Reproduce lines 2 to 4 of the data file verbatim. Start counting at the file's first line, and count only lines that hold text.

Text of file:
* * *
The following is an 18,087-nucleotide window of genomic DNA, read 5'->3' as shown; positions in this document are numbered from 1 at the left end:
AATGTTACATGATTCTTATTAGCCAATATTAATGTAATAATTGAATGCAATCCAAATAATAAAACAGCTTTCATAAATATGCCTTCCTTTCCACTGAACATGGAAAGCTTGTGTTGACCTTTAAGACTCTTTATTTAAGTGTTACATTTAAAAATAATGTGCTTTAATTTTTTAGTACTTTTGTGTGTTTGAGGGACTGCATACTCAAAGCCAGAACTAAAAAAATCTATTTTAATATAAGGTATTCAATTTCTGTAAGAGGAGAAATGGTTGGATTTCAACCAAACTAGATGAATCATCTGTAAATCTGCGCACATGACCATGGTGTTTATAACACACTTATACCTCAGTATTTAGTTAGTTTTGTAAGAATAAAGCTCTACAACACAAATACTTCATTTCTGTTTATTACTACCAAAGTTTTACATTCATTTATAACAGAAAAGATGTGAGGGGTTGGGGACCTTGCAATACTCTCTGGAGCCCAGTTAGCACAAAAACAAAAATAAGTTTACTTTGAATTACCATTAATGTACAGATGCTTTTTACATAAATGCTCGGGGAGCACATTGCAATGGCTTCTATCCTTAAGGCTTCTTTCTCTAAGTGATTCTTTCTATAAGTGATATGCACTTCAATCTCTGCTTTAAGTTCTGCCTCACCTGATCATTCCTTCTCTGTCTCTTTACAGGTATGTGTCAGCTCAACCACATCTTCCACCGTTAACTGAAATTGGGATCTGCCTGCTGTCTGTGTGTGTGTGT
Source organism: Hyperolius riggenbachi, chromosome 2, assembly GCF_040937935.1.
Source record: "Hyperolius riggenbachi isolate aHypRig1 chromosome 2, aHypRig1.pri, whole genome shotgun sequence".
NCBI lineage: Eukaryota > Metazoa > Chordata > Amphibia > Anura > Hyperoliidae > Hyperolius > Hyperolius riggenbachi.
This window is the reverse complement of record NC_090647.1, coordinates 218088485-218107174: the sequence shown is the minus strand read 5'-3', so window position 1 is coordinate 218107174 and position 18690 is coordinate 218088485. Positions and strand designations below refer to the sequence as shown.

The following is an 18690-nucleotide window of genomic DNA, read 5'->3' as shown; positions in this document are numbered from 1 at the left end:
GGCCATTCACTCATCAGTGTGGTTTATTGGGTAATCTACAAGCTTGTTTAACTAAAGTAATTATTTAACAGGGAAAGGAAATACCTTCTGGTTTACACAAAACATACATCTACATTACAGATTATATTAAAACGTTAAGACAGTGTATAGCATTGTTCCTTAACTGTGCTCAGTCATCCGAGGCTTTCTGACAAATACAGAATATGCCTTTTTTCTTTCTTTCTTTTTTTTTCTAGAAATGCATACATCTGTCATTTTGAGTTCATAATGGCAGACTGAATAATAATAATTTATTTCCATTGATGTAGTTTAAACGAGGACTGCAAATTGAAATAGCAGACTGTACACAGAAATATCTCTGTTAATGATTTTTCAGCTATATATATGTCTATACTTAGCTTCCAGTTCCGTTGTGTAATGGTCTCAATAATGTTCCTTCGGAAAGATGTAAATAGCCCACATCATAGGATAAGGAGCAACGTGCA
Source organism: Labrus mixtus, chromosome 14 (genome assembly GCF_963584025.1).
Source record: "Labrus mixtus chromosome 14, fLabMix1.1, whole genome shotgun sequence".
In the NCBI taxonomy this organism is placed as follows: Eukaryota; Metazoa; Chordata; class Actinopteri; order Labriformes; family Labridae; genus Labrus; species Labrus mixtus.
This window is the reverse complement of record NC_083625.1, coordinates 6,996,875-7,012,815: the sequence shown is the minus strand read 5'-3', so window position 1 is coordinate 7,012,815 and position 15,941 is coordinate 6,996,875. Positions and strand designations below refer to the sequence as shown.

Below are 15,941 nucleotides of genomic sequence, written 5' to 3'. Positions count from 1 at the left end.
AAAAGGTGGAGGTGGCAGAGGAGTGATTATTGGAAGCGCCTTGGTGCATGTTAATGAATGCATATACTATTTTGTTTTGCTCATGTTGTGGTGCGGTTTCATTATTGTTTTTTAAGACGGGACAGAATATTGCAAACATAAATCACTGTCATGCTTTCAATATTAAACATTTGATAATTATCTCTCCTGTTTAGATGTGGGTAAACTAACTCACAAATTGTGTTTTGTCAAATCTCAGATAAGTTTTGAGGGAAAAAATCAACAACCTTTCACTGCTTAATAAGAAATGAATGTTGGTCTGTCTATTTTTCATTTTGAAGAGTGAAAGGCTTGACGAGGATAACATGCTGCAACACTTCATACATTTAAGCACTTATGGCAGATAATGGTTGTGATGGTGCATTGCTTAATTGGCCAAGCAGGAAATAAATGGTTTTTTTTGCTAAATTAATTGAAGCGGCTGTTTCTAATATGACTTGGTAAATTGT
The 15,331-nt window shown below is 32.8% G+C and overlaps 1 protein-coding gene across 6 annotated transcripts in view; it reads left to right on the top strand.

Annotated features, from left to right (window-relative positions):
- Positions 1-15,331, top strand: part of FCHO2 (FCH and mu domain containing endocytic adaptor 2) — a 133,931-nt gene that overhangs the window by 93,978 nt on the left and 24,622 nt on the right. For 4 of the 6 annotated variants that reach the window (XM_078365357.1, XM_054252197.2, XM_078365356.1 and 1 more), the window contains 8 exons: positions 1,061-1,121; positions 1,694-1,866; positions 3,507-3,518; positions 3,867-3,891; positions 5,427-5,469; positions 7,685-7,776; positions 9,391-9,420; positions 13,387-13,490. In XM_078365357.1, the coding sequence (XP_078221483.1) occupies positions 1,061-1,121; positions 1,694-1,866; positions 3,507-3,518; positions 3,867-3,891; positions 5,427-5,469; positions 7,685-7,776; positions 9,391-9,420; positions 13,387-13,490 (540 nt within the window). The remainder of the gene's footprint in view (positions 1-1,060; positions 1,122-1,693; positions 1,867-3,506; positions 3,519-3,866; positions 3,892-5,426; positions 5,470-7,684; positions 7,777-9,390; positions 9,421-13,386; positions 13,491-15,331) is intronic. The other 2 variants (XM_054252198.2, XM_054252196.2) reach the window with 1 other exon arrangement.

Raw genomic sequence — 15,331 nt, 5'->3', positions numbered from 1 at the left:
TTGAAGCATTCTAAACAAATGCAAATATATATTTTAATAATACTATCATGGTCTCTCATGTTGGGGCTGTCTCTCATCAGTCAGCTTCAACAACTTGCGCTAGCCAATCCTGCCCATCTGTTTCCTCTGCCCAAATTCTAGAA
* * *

AATGTTACATGATTCTTATTAGCCAATATTAATGTAATAATTGAATGCAATCCAAATAATAAAACAGCTTTCATAAATATGCCTTCCTTTCCACTGAACATGGAAAGCTTGTGTTGACCTTTAAGACTCTTTATTTAAGTGTTACATTTAAAAATAATGTGCTTTAATTTTTTAGTACTTTTGTGTGTTTGAGGGACTGCATACTCAAAGCCAGAACTAAAAAAATCTATTTTAATATAAGGTATTCAATTTCTGTAAGAGGAGAAATGGTTGGATTTCAACCAAACTAGATGAATCATCTGTAAATCTGCGCACATGACCATGGTGTTTATAACACACTTATACCTCAGTATTTAGTTAGTTTTGTAAGAATAAAGCTCTACAACACAAATACTTCATTTCTGTTTATTACTACCAAAGTTTTACATTCATTTATAACAGAAAAGATGTGAGGGGTTGGGGACCTTGCAATACTCTCTGGAGCCCAGTTAGCACAAAAACAAAAATAAGTTTACTTTGAATTACCATTAATGTACAGATGCTTTTTACATAAATGCTCGGGGAGCACATTGCAATGGCTTCTATCCTTAAGGCTTCTTTCTCTAAGTGATTCTTTCTATAAGTGATATGCACTTCAATCTCTGCTTTAAGTTCTGCCTCACCTGATCATTCCTTCTCTGTCTCTTTACAGGTATGTGTCAGCTCAACCACATCTTCCACCGTTAACTGAAATTGGGATCTGCCTGCTGTCTGTGTGTGTGTGT
Source organism: Hyperolius riggenbachi, chromosome 2, assembly GCF_040937935.1.
Source record: "Hyperolius riggenbachi isolate aHypRig1 chromosome 2, aHypRig1.pri, whole genome shotgun sequence".